Now that the Scottish referendum is over we need to shape our Union
Now that the Scottish referendum has ended with a decisive result that underpins the Union of the four components of the British nation, we must all seek to act in the best interests of all of our people and establish a framework to serve the United Kingdom.
It is regrettable that some of the leading personalities in the campaign are now playing the blame game.
My view is clear. London must deliver on the devolution promises made during the election campaign. Failure to do so will exacerbate matters.
I was extremely impressed with the intervention made by the former Prime Minister, Gordon Brown. For me, he was the star of the Better Together campaign with a meaningful and robust contribution in the latter stages of the referendum campaign that helped secure Scotland's future as part of the United Kingdom.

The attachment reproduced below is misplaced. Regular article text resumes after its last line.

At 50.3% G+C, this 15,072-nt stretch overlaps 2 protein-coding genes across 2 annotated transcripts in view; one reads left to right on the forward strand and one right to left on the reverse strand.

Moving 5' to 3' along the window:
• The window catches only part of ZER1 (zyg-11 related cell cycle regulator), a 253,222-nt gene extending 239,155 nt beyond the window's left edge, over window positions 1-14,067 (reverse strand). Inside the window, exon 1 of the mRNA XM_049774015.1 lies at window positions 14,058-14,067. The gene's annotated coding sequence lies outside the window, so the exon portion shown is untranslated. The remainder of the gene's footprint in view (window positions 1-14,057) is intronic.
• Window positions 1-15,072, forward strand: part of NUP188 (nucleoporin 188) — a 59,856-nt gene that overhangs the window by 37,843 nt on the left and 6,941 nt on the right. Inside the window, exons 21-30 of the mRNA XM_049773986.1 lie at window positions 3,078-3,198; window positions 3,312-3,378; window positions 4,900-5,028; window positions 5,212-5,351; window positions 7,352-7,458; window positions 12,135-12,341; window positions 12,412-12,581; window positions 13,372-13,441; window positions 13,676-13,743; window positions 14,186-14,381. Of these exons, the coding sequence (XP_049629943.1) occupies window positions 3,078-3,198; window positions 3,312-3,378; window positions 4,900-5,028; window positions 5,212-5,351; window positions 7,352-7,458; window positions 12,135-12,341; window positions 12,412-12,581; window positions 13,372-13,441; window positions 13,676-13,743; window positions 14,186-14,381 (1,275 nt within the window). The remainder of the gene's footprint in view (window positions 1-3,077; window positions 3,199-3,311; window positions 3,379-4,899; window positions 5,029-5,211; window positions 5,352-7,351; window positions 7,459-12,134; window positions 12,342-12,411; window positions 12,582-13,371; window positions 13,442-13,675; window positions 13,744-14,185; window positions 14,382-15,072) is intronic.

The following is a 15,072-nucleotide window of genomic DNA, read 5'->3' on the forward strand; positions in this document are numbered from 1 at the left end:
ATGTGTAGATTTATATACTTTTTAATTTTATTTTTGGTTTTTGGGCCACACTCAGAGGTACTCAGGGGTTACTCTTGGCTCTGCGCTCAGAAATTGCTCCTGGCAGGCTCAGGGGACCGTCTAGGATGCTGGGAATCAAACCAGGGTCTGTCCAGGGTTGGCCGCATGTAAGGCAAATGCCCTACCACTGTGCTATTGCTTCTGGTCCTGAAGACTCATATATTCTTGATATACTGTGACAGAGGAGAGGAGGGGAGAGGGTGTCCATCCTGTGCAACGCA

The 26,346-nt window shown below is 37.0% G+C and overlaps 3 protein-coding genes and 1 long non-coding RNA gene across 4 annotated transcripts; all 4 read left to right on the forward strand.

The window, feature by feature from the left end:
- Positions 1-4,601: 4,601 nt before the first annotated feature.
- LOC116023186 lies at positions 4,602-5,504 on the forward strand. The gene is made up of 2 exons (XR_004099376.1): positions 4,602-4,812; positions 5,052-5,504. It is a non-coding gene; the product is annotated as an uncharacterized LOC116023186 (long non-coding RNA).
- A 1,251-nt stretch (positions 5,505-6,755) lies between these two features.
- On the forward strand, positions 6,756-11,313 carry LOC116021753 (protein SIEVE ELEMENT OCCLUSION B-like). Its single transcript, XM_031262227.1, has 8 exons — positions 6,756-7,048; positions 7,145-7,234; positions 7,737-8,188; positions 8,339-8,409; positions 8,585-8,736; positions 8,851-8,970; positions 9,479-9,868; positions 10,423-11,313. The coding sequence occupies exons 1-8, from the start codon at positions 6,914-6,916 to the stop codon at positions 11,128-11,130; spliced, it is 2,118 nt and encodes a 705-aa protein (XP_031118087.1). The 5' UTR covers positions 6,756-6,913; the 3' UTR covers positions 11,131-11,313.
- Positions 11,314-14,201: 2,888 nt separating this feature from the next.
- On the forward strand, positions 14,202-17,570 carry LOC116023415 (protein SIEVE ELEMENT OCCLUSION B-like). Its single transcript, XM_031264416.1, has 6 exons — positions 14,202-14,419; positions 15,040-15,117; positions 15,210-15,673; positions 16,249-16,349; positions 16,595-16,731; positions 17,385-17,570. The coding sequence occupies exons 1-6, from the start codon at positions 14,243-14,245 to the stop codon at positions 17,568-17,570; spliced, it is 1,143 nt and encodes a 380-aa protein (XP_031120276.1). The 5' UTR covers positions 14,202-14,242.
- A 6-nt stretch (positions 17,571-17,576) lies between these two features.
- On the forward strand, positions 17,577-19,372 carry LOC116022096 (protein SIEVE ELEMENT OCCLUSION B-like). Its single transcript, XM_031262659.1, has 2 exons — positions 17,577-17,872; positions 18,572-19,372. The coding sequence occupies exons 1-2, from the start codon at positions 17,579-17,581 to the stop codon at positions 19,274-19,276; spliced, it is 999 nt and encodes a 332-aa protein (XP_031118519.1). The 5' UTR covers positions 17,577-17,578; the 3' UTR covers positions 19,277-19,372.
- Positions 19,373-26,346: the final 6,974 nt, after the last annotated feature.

And, as Gordon Brown said, before and after the result was known, assurances given must be fully honoured by the three main parties at Westminster.
The nature of the Union markedly changed when devolution was granted to Edinburgh, Cardiff and Belfast.
The process was lopsided, with powers varying between the three regions, while England remained untouched.
Please log in or register with belfasttelegraph.co.uk for free access to this article.
Undoubtedly, the political landscape has shifted since. The promise of greater powers for Scotland has been coupled with demands from the other regions to be included in any post-referendum settlement and the issue of English votes for English laws has now entered the political mainstream.
There is no magic formula. The Union may well change in the future, but it is up to us to help shape that change and ensure it is positive and strengthens the Union.
We must find sufficient time and expertise to ensure that proposals are sustainable in the long-term.
That means all our institutions – from Westminster to the devolved parliaments and assemblies – working in harmony to the benefit of all the people of the United Kingdom.
- Jim Nicholson is Ulster Unionist MEP for Northern Ireland